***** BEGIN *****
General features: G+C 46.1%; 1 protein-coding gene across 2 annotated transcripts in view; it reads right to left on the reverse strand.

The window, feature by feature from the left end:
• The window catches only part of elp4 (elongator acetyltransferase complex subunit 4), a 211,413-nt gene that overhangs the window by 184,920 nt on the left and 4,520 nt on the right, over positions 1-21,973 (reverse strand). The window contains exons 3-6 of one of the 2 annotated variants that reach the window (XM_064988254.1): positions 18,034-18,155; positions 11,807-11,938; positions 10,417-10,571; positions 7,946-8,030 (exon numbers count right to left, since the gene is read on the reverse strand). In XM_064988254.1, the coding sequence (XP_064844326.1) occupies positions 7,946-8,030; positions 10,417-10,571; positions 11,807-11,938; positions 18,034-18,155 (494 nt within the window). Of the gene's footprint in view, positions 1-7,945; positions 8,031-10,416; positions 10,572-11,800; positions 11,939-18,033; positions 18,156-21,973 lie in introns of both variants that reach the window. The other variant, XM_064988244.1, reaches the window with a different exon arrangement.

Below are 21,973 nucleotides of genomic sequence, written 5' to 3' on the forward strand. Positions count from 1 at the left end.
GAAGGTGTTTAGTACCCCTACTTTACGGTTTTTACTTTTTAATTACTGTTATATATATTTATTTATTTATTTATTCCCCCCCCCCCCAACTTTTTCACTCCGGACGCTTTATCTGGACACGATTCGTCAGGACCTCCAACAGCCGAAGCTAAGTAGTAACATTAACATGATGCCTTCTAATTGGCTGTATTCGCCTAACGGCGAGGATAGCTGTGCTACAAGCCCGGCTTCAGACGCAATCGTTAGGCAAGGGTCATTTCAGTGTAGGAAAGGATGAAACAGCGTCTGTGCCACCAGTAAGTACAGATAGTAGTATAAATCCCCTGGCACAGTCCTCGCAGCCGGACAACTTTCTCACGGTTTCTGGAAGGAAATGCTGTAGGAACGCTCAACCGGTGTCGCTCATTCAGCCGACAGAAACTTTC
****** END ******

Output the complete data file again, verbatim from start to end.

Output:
General features: G+C 46.1%; 1 protein-coding gene across 2 annotated transcripts in view; it reads right to left on the reverse strand.

The window, feature by feature from the left end:
• The window catches only part of elp4 (elongator acetyltransferase complex subunit 4), a 211,413-nt gene that overhangs the window by 184,920 nt on the left and 4,520 nt on the right, over positions 1-21,973 (reverse strand). The window contains exons 3-6 of one of the 2 annotated variants that reach the window (XM_064988254.1): positions 18,034-18,155; positions 11,807-11,938; positions 10,417-10,571; positions 7,946-8,030 (exon numbers count right to left, since the gene is read on the reverse strand). In XM_064988254.1, the coding sequence (XP_064844326.1) occupies positions 7,946-8,030; positions 10,417-10,571; positions 11,807-11,938; positions 18,034-18,155 (494 nt within the window). Of the gene's footprint in view, positions 1-7,945; positions 8,031-10,416; positions 10,572-11,800; positions 11,939-18,033; positions 18,156-21,973 lie in introns of both variants that reach the window. The other variant, XM_064988244.1, reaches the window with a different exon arrangement.

Below are 21,973 nucleotides of genomic sequence, written 5' to 3' on the forward strand. Positions count from 1 at the left end.
GAAGGTGTTTAGTACCCCTACTTTACGGTTTTTACTTTTTAATTACTGTTATATATATTTATTTATTTATTTATTCCCCCCCCCCCCAACTTTTTCACTCCGGACGCTTTATCTGGACACGATTCGTCAGGACCTCCAACAGCCGAAGCTAAGTAGTAACATTAACATGATGCCTTCTAATTGGCTGTATTCGCCTAACGGCGAGGATAGCTGTGCTACAAGCCCGGCTTCAGACGCAATCGTTAGGCAAGGGTCATTTCAGTGTAGGAAAGGATGAAACAGCGTCTGTGCCACCAGTAAGTACAGATAGTAGTATAAATCCCCTGGCACAGTCCTCGCAGCCGGACAACTTTCTCACGGTTTCTGGAAGGAAATGCTGTAGGAACGCTCAACCGGTGTCGCTCATTCAGCCGACAGAAACTTTC